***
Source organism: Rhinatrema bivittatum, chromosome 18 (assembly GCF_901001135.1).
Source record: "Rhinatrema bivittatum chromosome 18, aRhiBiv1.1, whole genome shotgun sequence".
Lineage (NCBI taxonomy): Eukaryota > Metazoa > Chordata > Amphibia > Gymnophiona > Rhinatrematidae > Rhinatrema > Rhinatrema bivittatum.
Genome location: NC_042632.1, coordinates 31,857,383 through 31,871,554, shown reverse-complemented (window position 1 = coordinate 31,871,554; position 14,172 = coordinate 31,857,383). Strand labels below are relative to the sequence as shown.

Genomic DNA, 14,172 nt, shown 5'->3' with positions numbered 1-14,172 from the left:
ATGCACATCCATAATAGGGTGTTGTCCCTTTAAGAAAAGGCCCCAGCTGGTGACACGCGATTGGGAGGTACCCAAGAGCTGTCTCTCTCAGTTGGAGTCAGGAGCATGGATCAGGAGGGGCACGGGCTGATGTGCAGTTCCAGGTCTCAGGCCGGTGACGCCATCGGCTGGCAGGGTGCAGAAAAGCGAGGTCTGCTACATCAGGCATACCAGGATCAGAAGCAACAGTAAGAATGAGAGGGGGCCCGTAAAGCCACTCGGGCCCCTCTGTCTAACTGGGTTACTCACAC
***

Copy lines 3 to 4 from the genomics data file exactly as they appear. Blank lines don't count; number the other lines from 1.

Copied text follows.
Lineage (NCBI taxonomy): Eukaryota > Metazoa > Chordata > Amphibia > Gymnophiona > Rhinatrematidae > Rhinatrema > Rhinatrema bivittatum.
Genome location: NC_042632.1, coordinates 31,857,383 through 31,871,554, shown reverse-complemented (window position 1 = coordinate 31,871,554; position 14,172 = coordinate 31,857,383). Strand labels below are relative to the sequence as shown.